Saturday, April 07, 2012

Reflections on "A Week in December"


I've only read one other book by Faulks - not Birdsong, unusually, but Human Traces. That book was remarkable, as a work of historical fiction, as well as the articulation of quite complex ideas. This had elements in common with it. Faulks continues to explore the idea of the voices that humans hear in their heads, this phenomenon which sets us aside from other creatures, now in a present-day context. There were also an abundance of intertextual references. The framework of preparations for a dinner party reminded me of Mrs Dalloway, there were references that I guess were fairly deliberate to Brave New World, and I suspect (though I haven't read it) that The Bonfire of the Vanities was thrown in there as well.

Faulks writes within the book: "Culturally, it had remained impossible for a realistic British novelist to transcend Leicester or Stoke; the place names alone seemed to laugh at the idea." This is, I guess, a postmodern touch (forgive my artlessness, I'm really not fluent in literature yet). Other significant playing was with the character of the narcissistic, bitter critic, R. Tranter, obsessed with wanting to find fame and yet not celebrity by any means. But unusually for a realist book, it seems that most characters found some redemption, even including Tranter.


What literary interest can there be in finance? Why should I care about it? Does it really tell us anything important about the human condition? Of course - it shapes our world. On the basis of The Devil's Casino, and All the Devils are Here, I'd say that Faulks has done a good job of trying to comprehend and then explain what exactly happened - better than the job done in these journalistic accounts, and without breaking the narrative! He highlights the underlying moral vacuum, but where I think Faulks goes wrong is in making his character John Veals, the hugely successful fund manager, so thoroughly unsympathetic. One thing which emerges from the journalists' analysis of the events is that people are people. You can't really have sympathy for the devil - but most times, it seems, he is actually in disguise. Had the banking industry said, "We are going to invent financial instruments that will bring down the economy of the Western world and bankrupt nations," of course everybody would have been appalled. But they didn't: they just promised to look after our savings and our pensions, and provide us with money for houses and the things we wanted.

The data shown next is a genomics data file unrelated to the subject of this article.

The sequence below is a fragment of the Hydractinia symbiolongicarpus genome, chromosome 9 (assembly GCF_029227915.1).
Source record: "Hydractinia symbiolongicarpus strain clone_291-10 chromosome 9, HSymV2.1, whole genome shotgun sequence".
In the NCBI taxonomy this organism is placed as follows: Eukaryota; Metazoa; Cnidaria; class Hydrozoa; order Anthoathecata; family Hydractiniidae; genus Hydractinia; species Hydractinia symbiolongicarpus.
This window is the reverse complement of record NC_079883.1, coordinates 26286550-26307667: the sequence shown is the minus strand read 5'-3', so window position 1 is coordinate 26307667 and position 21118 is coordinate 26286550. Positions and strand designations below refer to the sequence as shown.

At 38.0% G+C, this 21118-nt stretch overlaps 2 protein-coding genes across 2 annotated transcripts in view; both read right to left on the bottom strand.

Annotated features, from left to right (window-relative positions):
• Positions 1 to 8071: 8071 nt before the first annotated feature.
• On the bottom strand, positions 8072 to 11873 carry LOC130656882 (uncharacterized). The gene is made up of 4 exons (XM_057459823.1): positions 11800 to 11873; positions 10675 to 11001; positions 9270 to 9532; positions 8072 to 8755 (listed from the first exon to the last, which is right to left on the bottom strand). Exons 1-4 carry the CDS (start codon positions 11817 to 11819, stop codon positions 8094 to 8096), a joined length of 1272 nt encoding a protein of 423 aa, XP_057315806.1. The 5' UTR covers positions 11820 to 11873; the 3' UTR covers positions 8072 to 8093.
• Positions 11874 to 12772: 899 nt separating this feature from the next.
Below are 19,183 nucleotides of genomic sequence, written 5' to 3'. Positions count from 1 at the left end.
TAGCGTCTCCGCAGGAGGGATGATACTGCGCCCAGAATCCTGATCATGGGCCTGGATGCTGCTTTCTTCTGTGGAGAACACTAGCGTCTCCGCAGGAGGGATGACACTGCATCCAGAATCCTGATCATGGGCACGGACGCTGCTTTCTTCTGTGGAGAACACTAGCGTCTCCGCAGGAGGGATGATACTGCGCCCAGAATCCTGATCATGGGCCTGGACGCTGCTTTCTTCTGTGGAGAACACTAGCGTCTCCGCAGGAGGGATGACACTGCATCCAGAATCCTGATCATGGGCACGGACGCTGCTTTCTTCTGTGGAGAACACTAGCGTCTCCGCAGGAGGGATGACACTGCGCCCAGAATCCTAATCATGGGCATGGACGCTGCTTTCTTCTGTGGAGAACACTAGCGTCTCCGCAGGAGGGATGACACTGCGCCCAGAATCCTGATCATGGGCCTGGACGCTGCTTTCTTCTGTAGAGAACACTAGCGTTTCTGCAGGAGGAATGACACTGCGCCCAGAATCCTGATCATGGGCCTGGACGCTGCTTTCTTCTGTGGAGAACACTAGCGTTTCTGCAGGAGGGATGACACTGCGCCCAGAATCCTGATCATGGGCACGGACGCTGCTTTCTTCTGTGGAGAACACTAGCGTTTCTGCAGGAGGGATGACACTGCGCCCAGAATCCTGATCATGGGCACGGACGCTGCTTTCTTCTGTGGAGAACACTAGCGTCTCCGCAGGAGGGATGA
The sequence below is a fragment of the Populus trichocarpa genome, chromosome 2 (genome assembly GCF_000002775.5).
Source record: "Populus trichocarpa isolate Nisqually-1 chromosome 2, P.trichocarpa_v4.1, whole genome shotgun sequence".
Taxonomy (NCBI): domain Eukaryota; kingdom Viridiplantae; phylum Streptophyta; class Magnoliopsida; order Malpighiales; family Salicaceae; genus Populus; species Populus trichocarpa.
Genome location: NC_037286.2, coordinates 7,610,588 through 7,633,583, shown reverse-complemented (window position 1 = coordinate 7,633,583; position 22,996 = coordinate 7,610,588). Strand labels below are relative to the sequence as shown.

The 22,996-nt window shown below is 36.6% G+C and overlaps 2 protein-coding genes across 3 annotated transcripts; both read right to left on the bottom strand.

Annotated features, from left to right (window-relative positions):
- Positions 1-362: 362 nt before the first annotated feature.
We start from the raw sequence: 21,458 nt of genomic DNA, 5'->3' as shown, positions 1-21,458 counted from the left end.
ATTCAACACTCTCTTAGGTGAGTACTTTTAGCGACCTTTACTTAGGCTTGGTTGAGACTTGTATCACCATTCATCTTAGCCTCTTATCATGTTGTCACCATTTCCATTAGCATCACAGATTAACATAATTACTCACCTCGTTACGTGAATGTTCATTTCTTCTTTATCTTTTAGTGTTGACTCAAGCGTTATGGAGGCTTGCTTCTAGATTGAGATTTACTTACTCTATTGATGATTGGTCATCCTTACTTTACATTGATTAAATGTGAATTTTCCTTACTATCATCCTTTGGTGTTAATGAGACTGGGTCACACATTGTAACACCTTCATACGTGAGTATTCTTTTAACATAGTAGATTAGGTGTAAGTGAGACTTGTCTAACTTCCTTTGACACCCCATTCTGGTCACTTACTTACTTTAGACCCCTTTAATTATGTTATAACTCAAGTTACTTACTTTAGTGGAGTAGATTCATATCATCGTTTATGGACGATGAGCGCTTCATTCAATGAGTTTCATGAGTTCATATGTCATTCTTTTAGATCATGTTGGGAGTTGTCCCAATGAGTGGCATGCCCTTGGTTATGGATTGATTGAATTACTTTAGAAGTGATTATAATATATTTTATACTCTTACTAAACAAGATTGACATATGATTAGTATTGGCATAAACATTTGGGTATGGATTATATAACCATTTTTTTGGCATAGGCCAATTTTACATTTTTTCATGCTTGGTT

The exit of the UK from the European Exchange Rate Mechanism should have been a wake-up call - or maybe by then it was already too late. Financial organisations made a killing betting against the wealth of a nation. The "market" by now no longer bore any resemblance to the place to which a farmer would take a cow to sell. It was a ravening beast, capable of devouring anything it felt like, including whole countries. Margaret Thatcher said, "You can't buck the market," apparently a statement of her philosophy, but in truth signifying the capitulation of Western political power to a more powerful force.


It's a brave author who goes into print discussing the Muslim religion, following the fatwa on Salman Rushdie. Faulks has nonetheless done so. He accepts that mainstream Islam, as a religion, provides comfort, structure and identity. But he argues that its roots, like all such religious grounded in revelation, look more like the product of psychosis than something which transcends humanity. Gabriel, the unsuccessful barrister, compares the words of the Koran with those of his schizophrenic brother's delusions.

Unlike with finance, in the context of religion, Faulks' "devils" are in disguise. The driving force for fanaticism isn't the ranting of imams, but calm, gently-spoken and apparently normal people. Hassan, the young Muslim, finds himself in a group planning an appalling atrocity with the word jihad barely mentioned.

It's a stern portrait of the religion. Christians should take little comfort, however. In this "state of the nation" novel, the fact that Faulks has nothing of significance to say about Christianity constitutes a sterner rebuke.